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Home > Catholic Encyclopedia > P > Religious of Perpetual Adoration

Religious of Perpetual Adoration

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A congregation with simple vows, founded at Brussels, 1857, by Anna de Meeus, daughter of Count Ferdinand de Meeus, for whose head a price was offered by the insurgents during the Revolution of 1830. In 1843 Mlle de Meeus, then twenty years of age, at the request of the rector visited the sacristy of the church near their chateau and other churches. Impressed by the miserable state of the vestments and all that pertained to the altar, she found the inspiration of her life's work. Considering the poverty and neglect of Jesus Christ in the Blessed Sacrament and desiring to make reparation to Him, she conceived the idea of an association with the object of reviving faith in the Real Presence: by adoration, night and day; persons undertaking to make monthly an hour of adoration, and give yearly an offering for the benefit of poor churches; by working to enhance the dignity of Divine worship by providing the necessaries for the becoming celebration of the sacred mysteries. The Association of Perpetual Adoration and Work for Poor Churches was organized in 1848 under the direction of Rev. Jean Baptiste Boone, S.J., "the apostle of Brussels". The necessity was soon felt that a religious body should be its centre and support, one which would be wholly devoted to the propagation of the knowledge, love, and adoration of the Blessed Sacrament.

As no community existed which made this work its special vocation, the project of a new religious institute was formed and realized when Mlle de Meeus, directed by Father Boone, founded the Religious of the Perpetual Adoration. The constitutions were definitively approved by Pius IX (March, 1872). The religious must not only be adorers but also missionaries of the Blessed Sacrament, devoting themselves to all that, compatible with a life of retirement, can further Its glory: religious instruction, preparation for first Communion, retreats, etc. Their churches with the Blessed Sacrament exposed are always open to the public. By their principal work, the association, they strive to increase love for the Blessed Sacrament, by hours of adoration, grants of vestments to poor churches, the Forty Hours Devotion, etc. The association spread rapidly throughout the world (in America it is frequently called "Tabernacle Society"). In 1853 it was erected an archassociation with power to affiliate others. The decree of Leo XIII transferring it to Rome (February, 1879) declares: "The archassociation is one with the institute in name and in its object, it is subordinate to the institute as to its head, and must be subordinate to it in virtue of the constitutions approved by the Holy See". The archassociation was raised to the rank of prima primaria, July, 1895. The institute has many houses in Europe. In August, 1880, it was introduced into England by Cardinal Herbert Vaughan, then Bishop of Manchester. Its first foundation in America was at Washington, D. C., October, 1900.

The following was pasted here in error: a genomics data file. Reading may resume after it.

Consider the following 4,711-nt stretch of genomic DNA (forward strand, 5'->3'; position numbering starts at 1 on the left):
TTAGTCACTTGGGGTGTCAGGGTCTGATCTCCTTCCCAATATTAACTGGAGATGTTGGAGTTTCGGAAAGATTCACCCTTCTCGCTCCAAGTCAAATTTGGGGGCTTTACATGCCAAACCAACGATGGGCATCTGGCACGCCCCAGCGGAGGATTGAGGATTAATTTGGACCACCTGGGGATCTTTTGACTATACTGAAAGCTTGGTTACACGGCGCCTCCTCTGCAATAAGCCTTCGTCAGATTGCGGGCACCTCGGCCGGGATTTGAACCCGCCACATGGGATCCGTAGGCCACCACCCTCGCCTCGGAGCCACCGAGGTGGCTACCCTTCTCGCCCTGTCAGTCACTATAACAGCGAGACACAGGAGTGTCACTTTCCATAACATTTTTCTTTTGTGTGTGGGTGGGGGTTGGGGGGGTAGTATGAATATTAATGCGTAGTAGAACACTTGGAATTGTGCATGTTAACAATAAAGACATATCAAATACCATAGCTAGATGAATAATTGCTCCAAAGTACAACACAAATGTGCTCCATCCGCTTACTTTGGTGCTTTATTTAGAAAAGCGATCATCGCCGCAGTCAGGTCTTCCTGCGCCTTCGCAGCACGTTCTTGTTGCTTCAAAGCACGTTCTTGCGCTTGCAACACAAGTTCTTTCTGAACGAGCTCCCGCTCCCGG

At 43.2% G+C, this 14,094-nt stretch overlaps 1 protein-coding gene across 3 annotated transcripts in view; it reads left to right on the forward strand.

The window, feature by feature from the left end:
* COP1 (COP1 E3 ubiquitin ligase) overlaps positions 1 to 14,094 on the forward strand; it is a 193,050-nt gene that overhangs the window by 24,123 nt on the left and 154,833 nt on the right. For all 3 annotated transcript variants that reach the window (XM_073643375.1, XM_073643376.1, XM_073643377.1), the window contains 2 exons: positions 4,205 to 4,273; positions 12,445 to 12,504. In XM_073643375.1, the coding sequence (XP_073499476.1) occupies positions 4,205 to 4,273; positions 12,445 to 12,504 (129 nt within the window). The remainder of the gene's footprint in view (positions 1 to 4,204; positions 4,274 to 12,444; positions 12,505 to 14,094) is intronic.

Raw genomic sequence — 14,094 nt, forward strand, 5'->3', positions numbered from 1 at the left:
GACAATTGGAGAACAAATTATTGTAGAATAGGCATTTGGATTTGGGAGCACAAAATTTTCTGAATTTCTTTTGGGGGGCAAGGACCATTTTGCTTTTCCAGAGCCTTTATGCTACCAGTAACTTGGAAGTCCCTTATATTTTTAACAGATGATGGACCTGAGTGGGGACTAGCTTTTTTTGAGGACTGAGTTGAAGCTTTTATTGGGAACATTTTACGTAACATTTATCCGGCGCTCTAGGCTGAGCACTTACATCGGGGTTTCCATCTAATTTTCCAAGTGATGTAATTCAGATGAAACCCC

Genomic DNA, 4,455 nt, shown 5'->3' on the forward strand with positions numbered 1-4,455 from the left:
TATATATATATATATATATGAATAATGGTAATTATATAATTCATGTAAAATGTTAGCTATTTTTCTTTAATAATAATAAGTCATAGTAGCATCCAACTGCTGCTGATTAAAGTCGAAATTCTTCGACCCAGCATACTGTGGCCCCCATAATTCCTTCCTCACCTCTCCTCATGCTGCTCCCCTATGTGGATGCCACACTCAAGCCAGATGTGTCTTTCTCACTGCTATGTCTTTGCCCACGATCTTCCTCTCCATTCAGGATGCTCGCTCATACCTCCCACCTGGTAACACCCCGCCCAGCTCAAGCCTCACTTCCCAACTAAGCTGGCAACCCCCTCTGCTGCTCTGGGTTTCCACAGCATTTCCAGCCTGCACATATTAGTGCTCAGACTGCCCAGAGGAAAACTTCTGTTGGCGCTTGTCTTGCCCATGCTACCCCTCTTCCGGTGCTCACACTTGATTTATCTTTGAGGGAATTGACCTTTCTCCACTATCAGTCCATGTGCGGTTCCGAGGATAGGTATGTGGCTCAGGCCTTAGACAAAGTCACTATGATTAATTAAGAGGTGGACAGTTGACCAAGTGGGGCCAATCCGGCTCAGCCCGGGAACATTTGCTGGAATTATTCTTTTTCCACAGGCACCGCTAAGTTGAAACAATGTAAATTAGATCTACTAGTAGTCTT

About this page

APA citation. Martin, C.L. (1911). Religious of Perpetual Adoration. In The Catholic Encyclopedia. New York: Robert Appleton Company.

MLA citation. Martin, C.L. "Religious of Perpetual Adoration." The Catholic Encyclopedia. Vol. 11. New York: Robert Appleton Company, 1911. <>.

Transcription. This article was transcribed for New Advent by Douglas J. Potter. Dedicated to the Immaculate Heart of the Blessed Virgin Mary.

Ecclesiastical approbation. Nihil Obstat. February 1, 1911. Remy Lafort, S.T.D., Censor. Imprimatur. +John Cardinal Farley, Archbishop of New York.

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